Spring training threatened, MLB calls for federal mediator
Major League Baseball has asked a federal mediator to intervene in stalled union negotiations that will likely delay the start of spring training.
On the 64th day of a lockout, MLB Deputy Commissioner Dan Halem on Thursday asked the Federal Mediation and Conciliation Service to enter the dispute.
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The players’ association must give its consent for the conciliation service to enter into talks. The union declined to comment and its lawyers were to consult with the players.
There was little movement in the last trading session on Tuesday, leaving almost no hope that spring training sessions would start as planned on February 16. Baseball’s ninth work stoppage, the first since 1995, will soon threaten Opening Day on March 31.
The players made a new proposal with small changes on Tuesday in the first negotiating session in a week, and management hasn’t responded.
The Federal Mediation Service entered talks in 1981, and mediator Kenneth Moffett helped broker a deal that ended a midseason strike after 50 days, a stoppage that resulted in 713 canceled games.
“It’s done in a fishbowl,” Moffett told The Associated Press in 1994. “Every statement, every press release — anything — is for public consumption. In most negotiations, you don’t hear a peek until there’s a settlement.”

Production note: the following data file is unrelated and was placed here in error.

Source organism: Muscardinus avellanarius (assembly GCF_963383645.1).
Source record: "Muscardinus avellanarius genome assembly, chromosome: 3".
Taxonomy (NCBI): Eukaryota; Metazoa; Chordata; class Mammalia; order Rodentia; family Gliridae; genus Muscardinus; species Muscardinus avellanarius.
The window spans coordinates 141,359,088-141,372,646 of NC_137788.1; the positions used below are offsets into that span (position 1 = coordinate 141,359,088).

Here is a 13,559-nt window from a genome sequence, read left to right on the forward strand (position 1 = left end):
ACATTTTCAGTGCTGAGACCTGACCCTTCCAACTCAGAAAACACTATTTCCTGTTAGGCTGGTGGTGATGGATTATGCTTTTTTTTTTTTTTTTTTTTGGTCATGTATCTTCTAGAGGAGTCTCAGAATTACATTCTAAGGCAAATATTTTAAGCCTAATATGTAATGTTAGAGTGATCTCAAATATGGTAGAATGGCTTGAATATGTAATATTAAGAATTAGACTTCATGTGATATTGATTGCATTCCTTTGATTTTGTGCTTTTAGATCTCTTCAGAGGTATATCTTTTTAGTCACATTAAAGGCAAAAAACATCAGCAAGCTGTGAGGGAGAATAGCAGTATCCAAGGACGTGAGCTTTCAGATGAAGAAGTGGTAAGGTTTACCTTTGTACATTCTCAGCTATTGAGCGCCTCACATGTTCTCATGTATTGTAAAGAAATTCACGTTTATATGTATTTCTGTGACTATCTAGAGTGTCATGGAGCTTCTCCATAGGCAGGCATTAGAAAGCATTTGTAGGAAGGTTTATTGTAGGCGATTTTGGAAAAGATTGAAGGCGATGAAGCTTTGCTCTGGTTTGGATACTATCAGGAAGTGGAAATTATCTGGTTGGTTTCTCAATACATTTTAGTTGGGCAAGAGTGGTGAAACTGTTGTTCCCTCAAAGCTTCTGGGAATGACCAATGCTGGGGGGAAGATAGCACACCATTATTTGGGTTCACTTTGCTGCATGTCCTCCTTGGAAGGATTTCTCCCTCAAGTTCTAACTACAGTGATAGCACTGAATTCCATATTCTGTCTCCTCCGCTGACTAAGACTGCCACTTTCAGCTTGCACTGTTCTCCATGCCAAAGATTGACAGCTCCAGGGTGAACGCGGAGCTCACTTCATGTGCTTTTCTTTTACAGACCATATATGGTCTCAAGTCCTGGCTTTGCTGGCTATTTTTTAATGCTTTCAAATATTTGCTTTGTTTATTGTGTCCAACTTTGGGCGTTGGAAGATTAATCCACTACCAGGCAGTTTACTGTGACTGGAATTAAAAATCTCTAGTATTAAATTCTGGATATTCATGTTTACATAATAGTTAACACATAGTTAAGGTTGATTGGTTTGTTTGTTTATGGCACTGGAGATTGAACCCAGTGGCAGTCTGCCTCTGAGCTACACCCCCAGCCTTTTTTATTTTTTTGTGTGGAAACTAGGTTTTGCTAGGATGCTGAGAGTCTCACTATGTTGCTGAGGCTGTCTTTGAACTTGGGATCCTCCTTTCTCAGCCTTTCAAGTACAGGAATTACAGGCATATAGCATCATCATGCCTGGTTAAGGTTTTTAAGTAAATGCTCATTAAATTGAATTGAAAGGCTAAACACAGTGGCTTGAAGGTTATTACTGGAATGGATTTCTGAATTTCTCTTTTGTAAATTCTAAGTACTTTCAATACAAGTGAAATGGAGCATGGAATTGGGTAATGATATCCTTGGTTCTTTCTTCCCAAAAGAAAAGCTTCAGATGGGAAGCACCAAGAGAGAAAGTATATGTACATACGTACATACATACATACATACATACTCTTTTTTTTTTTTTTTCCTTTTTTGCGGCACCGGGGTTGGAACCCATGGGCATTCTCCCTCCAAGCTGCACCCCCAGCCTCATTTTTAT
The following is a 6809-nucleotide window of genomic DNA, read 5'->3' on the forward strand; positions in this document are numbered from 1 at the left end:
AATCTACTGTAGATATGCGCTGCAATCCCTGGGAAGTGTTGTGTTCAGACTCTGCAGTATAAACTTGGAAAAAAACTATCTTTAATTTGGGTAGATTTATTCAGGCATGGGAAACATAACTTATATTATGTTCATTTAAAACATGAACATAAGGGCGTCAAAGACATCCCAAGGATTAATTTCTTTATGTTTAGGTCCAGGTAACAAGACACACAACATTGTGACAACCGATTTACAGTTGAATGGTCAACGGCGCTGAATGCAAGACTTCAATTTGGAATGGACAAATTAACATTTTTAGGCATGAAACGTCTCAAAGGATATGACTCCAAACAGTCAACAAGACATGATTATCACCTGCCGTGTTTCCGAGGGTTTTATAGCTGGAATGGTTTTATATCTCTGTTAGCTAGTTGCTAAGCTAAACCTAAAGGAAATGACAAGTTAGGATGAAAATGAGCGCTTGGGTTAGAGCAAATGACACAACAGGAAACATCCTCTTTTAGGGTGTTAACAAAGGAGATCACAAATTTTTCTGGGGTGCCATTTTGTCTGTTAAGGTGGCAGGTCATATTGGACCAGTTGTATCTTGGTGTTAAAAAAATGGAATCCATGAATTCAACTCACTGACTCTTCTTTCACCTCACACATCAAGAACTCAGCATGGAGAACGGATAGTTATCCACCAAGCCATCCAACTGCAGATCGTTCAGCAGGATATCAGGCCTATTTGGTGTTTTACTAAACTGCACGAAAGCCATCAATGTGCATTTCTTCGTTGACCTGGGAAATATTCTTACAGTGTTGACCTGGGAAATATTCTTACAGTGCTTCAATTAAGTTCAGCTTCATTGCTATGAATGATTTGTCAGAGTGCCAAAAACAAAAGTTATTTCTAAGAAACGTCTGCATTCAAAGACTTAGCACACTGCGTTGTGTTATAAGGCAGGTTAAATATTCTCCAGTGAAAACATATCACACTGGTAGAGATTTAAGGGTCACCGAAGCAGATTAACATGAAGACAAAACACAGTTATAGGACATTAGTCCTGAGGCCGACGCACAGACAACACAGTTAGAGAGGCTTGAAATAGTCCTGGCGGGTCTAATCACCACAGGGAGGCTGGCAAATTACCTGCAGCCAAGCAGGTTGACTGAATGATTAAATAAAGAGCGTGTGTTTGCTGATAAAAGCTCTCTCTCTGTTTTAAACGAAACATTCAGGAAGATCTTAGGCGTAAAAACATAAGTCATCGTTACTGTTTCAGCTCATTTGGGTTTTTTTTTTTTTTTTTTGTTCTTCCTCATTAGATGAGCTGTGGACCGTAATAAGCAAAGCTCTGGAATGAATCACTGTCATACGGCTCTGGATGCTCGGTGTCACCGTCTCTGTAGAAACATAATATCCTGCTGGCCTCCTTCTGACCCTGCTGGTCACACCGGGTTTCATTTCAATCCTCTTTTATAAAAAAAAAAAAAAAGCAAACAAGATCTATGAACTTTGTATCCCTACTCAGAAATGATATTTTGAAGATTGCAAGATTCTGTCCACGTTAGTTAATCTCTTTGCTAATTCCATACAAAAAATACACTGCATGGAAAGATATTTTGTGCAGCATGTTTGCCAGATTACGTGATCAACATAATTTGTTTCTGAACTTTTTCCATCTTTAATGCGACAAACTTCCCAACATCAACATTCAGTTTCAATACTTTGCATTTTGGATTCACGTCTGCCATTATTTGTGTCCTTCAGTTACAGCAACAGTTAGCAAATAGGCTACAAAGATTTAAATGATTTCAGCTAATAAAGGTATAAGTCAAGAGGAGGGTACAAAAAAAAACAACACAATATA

Moffett succeeded Marvin Miller as executive director of the players’ association in 1983 but was fired after 10½ months. Moffett died last December at the age of 90.
After another strike began on August 12, 1994, and led to the first cancellation of the World Series in 90 years, President Bill Clinton chose former Secretary of Labor WJ Usery to mediate the dispute.
While Usery persuaded the parties to resume talks, neither party found their presence productive in what has become a highly technical employment contract whose practices and effects are difficult for outsiders to understand.
After Usery brought both sides to the White House and made suggestions for a settlement, the hardline positions on both sides left Clinton “enraged,” White House spokesman Mike McCurry said.
The 1994-95 strike ended April 2, two days after the National Labor Relations Board obtained an injunction from U.S. District Judge Sonia Sotomayor to reinstate the terms and conditions of the expired contract. A new deal was not reached until March 1997, long after Usery left the talks.
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Gregory Goldstein was named interim director of the FMCS on December 22 by President Joe Biden. Javier Ramirez, the FMCS executive director of the agency’s initiatives division, was nominated by Biden as director on June 9 but was not confirmed by the Senate.
FMCS participated in talks during the 2011 NFL lockout and 2011 NBA lockout, 2012-13 NHL lockout, 2015 Major League Soccer negotiations with its players and MLS negotiations in 2014 with on-field officials.